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Consolidating Credit Cards

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Jerome Said:

I'm thinking about consolidating my credit cards. How will this affect my credit and for how long?

We Answered:

Debt consolidation can mean several different things:

STAY AWAY from "debt consolidation" company that promises to cut your debt in half through debt settlement....This is a risky tactic of deliberately ceasing all payments to creditors and forcing your accounts into default to attempt settlements. You pay a monthly fee to a debt consolidator....this entire fee goes towards building a settlement account and to the consolidator's fees to settle your accounts in the future. Your credit card companies will deliberately not be paid so that all the accounts will default/charge-off so that they can attempt settlements at around 50%. If you are current on your accounts, this process will ruin your credit rating for sure. Debt settlement is like a roll off the dice with your finances...You can never predict how your creditors will respond to the deliberate defaulting of your accounts...they might settle at 50%...or they might serve you a summons, take you to court...and if they win, you could be looking at wage garnishment.

None of these debt consolidation firms have the power to force your creditors to accept settlements. Your creditors have the right to refuse these terms and take you to court.

A better option is entering a Debt Management Plan (DMP) with a non-profit credit counselor like CCCS (Consumer Credit Counseling Services). Contact your local Red Cross for a referral. They can negotiate lower payments and interest rates. They do not negotiate settlements.

They will require you to stop using all credit and to cut up your cards. Your credit report will be updated to "enrolled in debt management." This does not damage your credit, but it may make it impossible to obtain new credit while you are enrolled in their don't use this service if you anticipate applying for a new apartment, car loan or mortgage anytime soon, as you would probably be denied while you're enrolled in the CCCS debt management program.... Otherwise, it can be a very good way to deal with your debt. Only do this if your cards have not bee charged-off as bad debt.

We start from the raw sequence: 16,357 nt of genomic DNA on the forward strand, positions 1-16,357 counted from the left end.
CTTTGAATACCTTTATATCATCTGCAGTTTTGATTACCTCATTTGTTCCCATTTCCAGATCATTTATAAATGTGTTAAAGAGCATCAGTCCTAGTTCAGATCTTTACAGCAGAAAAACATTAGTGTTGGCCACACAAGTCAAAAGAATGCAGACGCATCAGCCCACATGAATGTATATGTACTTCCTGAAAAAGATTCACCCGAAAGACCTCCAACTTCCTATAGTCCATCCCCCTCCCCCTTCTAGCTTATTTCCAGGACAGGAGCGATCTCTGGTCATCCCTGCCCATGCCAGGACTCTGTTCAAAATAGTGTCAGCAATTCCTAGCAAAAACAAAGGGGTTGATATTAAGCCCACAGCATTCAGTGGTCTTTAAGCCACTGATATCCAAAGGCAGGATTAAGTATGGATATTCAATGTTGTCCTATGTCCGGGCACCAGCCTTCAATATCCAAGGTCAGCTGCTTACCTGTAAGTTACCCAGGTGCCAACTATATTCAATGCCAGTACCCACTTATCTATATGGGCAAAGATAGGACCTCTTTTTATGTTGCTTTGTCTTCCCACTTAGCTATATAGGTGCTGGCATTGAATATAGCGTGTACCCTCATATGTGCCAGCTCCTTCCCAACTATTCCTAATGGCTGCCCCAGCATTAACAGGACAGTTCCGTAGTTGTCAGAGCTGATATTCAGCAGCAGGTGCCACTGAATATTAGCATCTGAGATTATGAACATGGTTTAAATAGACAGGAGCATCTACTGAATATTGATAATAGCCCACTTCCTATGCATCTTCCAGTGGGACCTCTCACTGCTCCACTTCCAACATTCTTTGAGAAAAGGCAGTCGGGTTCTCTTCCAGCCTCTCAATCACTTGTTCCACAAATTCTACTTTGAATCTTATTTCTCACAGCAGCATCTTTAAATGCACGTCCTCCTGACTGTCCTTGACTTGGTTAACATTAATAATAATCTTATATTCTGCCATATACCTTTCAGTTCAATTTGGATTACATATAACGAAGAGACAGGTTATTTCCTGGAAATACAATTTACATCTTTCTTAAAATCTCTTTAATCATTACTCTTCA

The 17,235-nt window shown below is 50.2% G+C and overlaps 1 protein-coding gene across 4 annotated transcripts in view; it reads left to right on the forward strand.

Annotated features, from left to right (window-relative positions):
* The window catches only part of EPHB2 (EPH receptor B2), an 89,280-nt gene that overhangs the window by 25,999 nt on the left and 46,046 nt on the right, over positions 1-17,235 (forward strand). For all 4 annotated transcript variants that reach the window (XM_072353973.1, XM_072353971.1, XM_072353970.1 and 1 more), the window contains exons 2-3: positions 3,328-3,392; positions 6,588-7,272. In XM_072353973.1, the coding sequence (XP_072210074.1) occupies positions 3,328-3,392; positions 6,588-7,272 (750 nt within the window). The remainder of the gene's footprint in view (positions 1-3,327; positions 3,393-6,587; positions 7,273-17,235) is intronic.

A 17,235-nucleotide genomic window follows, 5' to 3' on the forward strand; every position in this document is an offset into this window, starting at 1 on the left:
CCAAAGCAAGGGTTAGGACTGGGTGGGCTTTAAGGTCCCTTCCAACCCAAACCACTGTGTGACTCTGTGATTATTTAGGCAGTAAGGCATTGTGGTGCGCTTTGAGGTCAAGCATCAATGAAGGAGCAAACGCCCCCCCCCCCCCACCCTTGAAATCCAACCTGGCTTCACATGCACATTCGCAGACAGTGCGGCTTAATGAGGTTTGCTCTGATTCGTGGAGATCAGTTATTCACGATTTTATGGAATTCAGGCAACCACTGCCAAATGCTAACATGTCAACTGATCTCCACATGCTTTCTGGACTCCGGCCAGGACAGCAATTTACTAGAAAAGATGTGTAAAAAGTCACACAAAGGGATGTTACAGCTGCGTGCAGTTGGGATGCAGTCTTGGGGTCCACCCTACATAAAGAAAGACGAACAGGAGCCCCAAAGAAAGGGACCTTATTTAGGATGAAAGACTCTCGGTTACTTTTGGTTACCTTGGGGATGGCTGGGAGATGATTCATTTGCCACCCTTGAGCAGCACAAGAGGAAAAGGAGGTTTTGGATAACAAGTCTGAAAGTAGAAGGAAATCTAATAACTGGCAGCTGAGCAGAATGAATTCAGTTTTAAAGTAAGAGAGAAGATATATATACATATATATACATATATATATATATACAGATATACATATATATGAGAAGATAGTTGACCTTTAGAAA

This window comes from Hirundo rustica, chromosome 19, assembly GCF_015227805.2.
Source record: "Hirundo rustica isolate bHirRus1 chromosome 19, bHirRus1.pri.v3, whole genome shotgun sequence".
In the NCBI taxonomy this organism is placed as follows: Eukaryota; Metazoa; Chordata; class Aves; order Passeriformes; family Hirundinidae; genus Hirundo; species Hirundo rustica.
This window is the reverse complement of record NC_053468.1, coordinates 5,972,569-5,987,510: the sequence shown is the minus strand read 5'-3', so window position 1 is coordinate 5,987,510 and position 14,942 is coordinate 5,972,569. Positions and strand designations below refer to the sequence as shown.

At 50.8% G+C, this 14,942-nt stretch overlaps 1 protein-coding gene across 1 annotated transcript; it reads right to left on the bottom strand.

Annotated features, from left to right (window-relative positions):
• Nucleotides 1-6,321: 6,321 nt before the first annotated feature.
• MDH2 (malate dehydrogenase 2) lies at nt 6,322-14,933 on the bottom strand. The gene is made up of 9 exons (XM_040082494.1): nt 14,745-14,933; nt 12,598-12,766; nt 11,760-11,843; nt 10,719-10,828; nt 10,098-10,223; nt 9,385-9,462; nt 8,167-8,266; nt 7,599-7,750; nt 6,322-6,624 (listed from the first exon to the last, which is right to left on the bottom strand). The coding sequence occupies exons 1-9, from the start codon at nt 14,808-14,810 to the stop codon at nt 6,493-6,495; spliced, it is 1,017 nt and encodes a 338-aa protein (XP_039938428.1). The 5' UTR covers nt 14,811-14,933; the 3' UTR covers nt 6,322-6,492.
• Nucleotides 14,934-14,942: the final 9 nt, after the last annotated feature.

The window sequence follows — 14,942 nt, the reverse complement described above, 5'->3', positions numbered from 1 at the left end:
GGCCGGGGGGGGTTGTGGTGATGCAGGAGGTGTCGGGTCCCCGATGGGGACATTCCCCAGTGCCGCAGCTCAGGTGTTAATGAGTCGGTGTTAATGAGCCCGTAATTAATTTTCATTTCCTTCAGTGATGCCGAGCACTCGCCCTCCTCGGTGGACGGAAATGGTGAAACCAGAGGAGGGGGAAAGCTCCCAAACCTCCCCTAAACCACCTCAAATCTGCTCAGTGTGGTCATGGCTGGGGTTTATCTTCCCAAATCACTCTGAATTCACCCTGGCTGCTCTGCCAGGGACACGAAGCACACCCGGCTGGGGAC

Rodney Said:

Does consolidating credit cards look bad on your credit report?

We Answered:

What type of consolidation are you talking about? Transfering all of the balances to one credit card to consolidate or a consolidation company? Consolidation company is a great way to pay off your debts and save money, but it does hurt your credit rating. I had this problem several years ago. What I did was I got a bank loan for the exact amount that I owed at a pretty decent APR. I paid off all the cards and only worried about the one payment towards the bank loan. If you are unable to get a bank loan contact the credit card company with the lowest APR and ask for a credit increase to do a balance transfer (let them know the amount.) Credit card companies are so greedy and if you are in good standing with them they will happily oblige. If the credit card company with the lowest APR doesn't oblige there are credit card companies (like Discover) where you apply for a card specifically to do balance transfers starting at 0% APR for the first 6 months or year. Definitely look into these too as a last resort.

Eddie Said:

Will consolidating credit cards to a lower balance card impact my credit score?

We Answered:

Do not close the card cause it lower you available credit line. You also can use this service to pre-estimate future scores for different scenarios of credit card payments. -

Megan Said: